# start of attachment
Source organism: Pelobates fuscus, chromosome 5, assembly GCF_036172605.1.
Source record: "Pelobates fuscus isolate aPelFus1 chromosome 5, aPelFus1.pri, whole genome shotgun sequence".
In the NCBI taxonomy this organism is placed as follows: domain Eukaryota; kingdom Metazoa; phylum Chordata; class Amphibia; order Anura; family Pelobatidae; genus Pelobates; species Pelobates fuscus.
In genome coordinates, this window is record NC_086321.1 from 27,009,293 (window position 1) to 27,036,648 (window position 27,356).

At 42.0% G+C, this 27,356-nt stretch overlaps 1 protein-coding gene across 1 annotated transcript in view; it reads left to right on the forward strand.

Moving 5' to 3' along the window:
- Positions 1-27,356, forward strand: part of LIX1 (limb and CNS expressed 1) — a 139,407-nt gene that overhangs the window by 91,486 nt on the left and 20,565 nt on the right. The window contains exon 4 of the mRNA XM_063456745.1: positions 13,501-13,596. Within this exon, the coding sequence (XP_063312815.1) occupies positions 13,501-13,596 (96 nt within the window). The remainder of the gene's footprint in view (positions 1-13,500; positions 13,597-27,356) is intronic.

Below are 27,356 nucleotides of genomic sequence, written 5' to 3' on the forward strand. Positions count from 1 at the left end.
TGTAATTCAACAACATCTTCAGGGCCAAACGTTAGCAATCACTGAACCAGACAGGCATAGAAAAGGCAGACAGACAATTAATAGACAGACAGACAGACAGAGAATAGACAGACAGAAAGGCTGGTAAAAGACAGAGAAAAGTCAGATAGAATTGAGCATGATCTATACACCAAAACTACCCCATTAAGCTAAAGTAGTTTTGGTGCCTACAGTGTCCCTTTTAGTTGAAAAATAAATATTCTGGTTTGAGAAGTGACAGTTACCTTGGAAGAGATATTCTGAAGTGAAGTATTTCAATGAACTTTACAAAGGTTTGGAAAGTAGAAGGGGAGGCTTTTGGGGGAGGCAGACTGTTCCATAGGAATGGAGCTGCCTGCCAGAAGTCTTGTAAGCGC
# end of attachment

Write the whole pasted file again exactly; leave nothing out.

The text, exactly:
Source organism: Pelobates fuscus, chromosome 5, assembly GCF_036172605.1.
Source record: "Pelobates fuscus isolate aPelFus1 chromosome 5, aPelFus1.pri, whole genome shotgun sequence".
In the NCBI taxonomy this organism is placed as follows: domain Eukaryota; kingdom Metazoa; phylum Chordata; class Amphibia; order Anura; family Pelobatidae; genus Pelobates; species Pelobates fuscus.
In genome coordinates, this window is record NC_086321.1 from 27,009,293 (window position 1) to 27,036,648 (window position 27,356).

At 42.0% G+C, this 27,356-nt stretch overlaps 1 protein-coding gene across 1 annotated transcript in view; it reads left to right on the forward strand.

Moving 5' to 3' along the window:
- Positions 1-27,356, forward strand: part of LIX1 (limb and CNS expressed 1) — a 139,407-nt gene that overhangs the window by 91,486 nt on the left and 20,565 nt on the right. The window contains exon 4 of the mRNA XM_063456745.1: positions 13,501-13,596. Within this exon, the coding sequence (XP_063312815.1) occupies positions 13,501-13,596 (96 nt within the window). The remainder of the gene's footprint in view (positions 1-13,500; positions 13,597-27,356) is intronic.

Below are 27,356 nucleotides of genomic sequence, written 5' to 3' on the forward strand. Positions count from 1 at the left end.
TGTAATTCAACAACATCTTCAGGGCCAAACGTTAGCAATCACTGAACCAGACAGGCATAGAAAAGGCAGACAGACAATTAATAGACAGACAGACAGACAGAGAATAGACAGACAGAAAGGCTGGTAAAAGACAGAGAAAAGTCAGATAGAATTGAGCATGATCTATACACCAAAACTACCCCATTAAGCTAAAGTAGTTTTGGTGCCTACAGTGTCCCTTTTAGTTGAAAAATAAATATTCTGGTTTGAGAAGTGACAGTTACCTTGGAAGAGATATTCTGAAGTGAAGTATTTCAATGAACTTTACAAAGGTTTGGAAAGTAGAAGGGGAGGCTTTTGGGGGAGGCAGACTGTTCCATAGGAATGGAGCTGCCTGCCAGAAGTCTTGTAAGCGC